The Need for Common Terminology

On November 2, 2010, in Alerts & Warnings 101, General, by with SRA International

While there is some degree of consistency in the use of terminology, there is still work needed in this area as the terms “alert”, “warning” and “notification” are used interchangeably.

A popular school of thought that seems to be well accepted considers an alert to be the initial message to grab the public’s attention, and the warning as a message which provides more information about the event. Denis Mileti, a recognized social scientist, uses the following definitions in his presentations on the topic:

  • Alerting – getting people’s attention
  • Informing – telling people about the pending disaster
  • Warning – telling people what to do and why

The term notification seems to span across all three definitions given its use in “mass notification systems” and “campus notifications”. Meanwhile, NOAA uses the term warning if the “…event is occurring, is imminent, or has a very high probability of occurring”; it issues a watch “…if the risk has increased significantly…but its occurrence, location, and/or timing is still uncertain.”

In the international community, early warning is used consistently for alerting in instances of imminent and short term concerns. However, the UN Environment Programme (UNEP) considers early warning to include issues which take much longer to develop and may be better identified as “emerging environmental threats.”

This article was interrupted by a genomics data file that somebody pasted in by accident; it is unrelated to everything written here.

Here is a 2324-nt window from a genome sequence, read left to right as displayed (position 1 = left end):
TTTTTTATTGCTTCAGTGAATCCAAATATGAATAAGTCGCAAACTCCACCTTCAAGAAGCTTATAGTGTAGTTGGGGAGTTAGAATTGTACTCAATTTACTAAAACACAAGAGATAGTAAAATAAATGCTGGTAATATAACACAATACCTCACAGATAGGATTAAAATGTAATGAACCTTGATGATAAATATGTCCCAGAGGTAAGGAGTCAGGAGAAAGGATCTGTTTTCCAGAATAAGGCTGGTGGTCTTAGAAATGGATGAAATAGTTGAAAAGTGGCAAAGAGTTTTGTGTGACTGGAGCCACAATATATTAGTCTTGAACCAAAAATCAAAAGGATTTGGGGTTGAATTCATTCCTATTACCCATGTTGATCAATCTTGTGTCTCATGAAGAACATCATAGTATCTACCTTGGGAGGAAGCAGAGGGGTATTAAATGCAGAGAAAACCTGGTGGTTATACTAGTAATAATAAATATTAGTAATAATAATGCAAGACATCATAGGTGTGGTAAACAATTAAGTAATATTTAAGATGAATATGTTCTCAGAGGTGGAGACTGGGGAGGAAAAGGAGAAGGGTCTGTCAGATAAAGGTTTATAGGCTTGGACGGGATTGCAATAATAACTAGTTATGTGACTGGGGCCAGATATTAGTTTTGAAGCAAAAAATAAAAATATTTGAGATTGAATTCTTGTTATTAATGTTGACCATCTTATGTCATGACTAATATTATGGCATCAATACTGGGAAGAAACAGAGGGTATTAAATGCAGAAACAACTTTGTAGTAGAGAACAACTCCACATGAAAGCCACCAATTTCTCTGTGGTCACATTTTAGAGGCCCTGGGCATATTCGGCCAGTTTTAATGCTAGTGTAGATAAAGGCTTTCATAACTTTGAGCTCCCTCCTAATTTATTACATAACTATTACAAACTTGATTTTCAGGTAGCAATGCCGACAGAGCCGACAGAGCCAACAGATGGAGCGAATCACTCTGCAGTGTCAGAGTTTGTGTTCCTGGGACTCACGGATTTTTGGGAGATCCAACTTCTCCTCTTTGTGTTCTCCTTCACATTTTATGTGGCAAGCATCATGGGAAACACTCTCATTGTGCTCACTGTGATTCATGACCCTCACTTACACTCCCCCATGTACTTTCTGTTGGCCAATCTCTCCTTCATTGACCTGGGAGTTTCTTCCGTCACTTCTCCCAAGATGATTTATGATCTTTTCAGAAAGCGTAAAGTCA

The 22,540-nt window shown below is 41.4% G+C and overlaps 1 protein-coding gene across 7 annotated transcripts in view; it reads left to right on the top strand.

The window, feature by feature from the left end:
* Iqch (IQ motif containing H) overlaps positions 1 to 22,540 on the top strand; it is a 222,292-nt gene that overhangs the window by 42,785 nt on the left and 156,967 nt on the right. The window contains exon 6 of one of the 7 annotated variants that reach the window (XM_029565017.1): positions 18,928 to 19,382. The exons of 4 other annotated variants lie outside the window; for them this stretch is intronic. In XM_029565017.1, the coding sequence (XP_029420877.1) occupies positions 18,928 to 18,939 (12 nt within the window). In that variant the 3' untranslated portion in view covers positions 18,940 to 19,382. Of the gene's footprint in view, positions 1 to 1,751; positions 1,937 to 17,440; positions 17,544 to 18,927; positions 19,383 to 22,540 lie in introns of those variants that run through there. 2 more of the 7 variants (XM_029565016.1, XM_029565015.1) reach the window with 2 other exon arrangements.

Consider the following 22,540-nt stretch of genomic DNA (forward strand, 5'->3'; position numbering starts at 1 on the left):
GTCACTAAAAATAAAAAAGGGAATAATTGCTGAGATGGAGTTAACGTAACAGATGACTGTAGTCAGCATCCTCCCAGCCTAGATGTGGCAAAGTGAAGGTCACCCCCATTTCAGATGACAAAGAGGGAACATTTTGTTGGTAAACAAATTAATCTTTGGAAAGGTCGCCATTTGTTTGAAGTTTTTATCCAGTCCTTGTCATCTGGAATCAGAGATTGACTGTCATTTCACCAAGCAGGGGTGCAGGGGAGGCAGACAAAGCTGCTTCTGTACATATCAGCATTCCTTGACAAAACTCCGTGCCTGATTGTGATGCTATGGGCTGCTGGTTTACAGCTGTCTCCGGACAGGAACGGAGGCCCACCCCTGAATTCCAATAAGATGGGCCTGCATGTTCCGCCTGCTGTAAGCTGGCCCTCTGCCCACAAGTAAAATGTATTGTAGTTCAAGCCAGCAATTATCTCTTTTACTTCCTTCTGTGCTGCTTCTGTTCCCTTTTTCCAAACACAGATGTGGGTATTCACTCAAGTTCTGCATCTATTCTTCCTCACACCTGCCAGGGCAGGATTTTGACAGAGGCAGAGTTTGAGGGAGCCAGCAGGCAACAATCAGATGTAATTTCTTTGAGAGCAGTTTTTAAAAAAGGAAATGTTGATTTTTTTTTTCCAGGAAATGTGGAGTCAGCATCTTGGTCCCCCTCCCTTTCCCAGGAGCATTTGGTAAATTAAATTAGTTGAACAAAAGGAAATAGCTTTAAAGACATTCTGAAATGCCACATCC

However, the most critical area for consideration is standardization of message content – state and local alerting systems differ in how they develop and define alert messages.   As one example, some messages may use “remain in place”, while others may use “shelter in place”, causing confusion for the public.

I welcome comments and other insights.

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One Response to The Need for Common Terminology

  1. avatar Baylink says:

    This is also a problem that the newswire business has dealt with in the past; they have their “FLASH”, “BULLETIN”, “WRITETHRU” and “ADVISORY” tags, the latter identifying stories which are internal, and not end-user news.

    This bit of taxonomy has been done several times in other disciplines, that being only the most prominent, I think.

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